Sony's prototype projector can make a tabletop touch sensitive

Sony's new R&D lab has come up with two new concepts, one of which can be used to interact with physical books.

Published Date
14 - Mar - 2016
| Last Updated
14 - Mar - 2016
Sony’s prototype projector can make a tabletop touch sensitive

Sony has formed a new R&D facility called the Future Lab, and is showcasing some cool new prototypes at SXSW (South by Southwest) conference in the USA. Out of the various ideas that the company is showcasing at the event, two products are catching a lot of attention. One is a prototype projector that can make any tabletop into a touch-sensitive surface for augmented reality, and the second is a new neckband that can play audio unidirectionally upward to increase incident audio towards the ear.

The prototype projector, aka "Interactive Tabletop", uses multiple motion tracking and depth-gauging sensors to catch user input, and let the user interact with objects kept on the table by using augmented projection. This prototype is somewhat similar to Sony's Xperia Projector concept that was unveiled at MWC 2016, and also Lenovo's similar prototype shown some time back. Unlike the other two, this prototype can interact with physical objects kept within the projection area. As reported by The Verge, Sony demonstrated the projector with Lewis Carroll’s Alice in Wonderland, where illustrations from the book were projected on to the table's surface through gesture commands. This concept technology can have a range of applications, from education to product designing. Sony has not revealed any details about when this concept will go into production.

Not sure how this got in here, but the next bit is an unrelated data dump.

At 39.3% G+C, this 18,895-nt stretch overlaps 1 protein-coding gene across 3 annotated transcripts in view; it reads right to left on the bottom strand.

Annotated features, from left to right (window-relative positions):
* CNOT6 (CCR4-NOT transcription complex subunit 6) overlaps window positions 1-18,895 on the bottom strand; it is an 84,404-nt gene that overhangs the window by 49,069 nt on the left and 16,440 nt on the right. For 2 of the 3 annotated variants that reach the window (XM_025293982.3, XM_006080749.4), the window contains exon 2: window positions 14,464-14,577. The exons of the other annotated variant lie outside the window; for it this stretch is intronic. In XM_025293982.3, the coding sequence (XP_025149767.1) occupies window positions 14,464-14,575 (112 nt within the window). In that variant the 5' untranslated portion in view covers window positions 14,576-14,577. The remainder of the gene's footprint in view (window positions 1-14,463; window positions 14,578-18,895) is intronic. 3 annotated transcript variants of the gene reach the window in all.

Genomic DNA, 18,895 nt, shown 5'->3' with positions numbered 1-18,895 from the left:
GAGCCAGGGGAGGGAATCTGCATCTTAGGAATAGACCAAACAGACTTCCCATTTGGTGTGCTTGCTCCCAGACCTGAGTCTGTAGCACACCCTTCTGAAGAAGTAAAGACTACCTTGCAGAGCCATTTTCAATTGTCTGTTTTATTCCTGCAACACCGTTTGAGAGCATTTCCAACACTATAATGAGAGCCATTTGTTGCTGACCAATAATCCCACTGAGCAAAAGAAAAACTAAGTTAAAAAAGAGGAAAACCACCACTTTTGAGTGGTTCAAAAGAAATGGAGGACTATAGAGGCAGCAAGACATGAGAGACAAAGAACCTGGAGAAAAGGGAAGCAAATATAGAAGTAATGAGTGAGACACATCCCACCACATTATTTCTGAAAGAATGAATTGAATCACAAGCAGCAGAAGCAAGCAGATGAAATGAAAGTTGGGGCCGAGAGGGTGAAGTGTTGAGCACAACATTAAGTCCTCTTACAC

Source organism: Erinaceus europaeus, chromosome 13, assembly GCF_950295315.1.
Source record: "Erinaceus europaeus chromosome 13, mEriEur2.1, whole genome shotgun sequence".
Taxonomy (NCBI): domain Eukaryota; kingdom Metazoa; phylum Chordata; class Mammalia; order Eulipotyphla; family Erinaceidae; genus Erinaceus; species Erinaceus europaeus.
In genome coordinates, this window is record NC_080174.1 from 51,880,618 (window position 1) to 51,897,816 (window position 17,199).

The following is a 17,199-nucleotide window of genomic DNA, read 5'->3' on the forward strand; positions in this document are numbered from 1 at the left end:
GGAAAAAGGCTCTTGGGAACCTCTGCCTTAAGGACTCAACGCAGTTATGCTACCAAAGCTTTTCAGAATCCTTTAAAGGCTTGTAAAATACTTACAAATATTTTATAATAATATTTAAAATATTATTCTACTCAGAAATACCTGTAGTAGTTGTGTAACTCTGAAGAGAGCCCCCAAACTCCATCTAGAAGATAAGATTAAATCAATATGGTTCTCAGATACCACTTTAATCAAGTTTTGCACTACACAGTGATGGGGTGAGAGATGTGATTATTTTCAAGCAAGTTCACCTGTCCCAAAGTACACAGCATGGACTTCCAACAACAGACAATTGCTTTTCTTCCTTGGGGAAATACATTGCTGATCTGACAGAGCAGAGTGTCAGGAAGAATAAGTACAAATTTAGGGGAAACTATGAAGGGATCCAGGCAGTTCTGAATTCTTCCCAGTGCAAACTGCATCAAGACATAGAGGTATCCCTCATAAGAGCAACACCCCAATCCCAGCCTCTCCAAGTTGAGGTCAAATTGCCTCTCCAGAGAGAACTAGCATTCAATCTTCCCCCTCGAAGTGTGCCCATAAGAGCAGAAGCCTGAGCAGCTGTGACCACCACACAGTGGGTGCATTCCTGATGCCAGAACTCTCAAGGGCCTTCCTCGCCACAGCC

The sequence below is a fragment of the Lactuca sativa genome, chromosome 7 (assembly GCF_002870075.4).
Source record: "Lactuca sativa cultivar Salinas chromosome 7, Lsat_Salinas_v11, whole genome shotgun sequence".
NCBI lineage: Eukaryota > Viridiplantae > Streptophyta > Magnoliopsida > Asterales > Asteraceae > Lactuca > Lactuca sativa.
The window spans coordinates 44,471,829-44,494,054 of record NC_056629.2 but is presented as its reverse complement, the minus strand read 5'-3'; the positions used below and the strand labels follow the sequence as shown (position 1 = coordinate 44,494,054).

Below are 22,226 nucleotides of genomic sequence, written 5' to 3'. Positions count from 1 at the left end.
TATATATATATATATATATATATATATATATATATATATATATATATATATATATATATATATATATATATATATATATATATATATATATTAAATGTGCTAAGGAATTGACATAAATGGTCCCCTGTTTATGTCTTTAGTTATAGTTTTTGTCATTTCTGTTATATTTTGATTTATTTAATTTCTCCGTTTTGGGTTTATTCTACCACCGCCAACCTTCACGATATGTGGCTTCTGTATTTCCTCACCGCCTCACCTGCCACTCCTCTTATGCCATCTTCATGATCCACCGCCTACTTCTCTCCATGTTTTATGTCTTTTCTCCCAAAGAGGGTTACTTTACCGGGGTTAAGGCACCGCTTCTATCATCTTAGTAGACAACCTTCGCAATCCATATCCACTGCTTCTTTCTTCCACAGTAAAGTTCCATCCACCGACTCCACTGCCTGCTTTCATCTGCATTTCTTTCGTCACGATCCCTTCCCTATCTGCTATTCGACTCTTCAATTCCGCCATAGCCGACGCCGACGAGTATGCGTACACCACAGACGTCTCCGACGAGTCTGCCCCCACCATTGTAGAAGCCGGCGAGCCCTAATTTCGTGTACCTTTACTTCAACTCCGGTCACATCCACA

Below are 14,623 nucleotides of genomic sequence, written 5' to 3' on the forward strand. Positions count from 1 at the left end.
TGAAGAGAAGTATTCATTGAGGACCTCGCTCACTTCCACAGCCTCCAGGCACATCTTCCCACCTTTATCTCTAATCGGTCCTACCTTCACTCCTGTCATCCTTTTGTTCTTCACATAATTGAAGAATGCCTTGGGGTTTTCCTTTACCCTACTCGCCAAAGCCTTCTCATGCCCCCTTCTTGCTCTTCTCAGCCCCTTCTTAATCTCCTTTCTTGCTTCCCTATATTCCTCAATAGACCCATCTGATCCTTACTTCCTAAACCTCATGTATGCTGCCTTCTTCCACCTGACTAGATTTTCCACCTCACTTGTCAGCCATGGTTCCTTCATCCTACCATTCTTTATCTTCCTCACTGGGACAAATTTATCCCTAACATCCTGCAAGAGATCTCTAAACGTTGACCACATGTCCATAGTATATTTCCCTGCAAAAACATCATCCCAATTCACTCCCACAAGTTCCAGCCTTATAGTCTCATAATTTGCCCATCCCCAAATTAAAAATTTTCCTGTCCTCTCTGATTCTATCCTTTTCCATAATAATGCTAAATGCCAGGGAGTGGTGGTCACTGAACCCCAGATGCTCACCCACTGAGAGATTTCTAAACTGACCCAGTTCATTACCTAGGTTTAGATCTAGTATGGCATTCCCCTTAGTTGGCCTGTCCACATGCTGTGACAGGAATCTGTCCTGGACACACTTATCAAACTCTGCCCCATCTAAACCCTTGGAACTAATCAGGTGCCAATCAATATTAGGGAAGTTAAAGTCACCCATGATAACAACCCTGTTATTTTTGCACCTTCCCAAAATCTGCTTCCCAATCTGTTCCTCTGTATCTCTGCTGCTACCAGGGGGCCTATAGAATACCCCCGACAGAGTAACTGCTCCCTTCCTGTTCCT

The other prototype technology is the new neckband, codenamed "Concept N". It features small, built-in speakers that fire upwards and unidirectionally, so that the user can hear audio better, but nearby people need not. This is bundled with a pair of open-ear headphones that use bone conduction technology, the same that Google used in Google Glass. The Bluetooth-enabled neckband can respond to voice commands and fetch information from Sony's partners such as Yelp, Accuweather and Strava. It also has built-in GPS and an 8MP camera hidden on the right, which only reveals itself when given the command, "Listen up Arc, take a picture".

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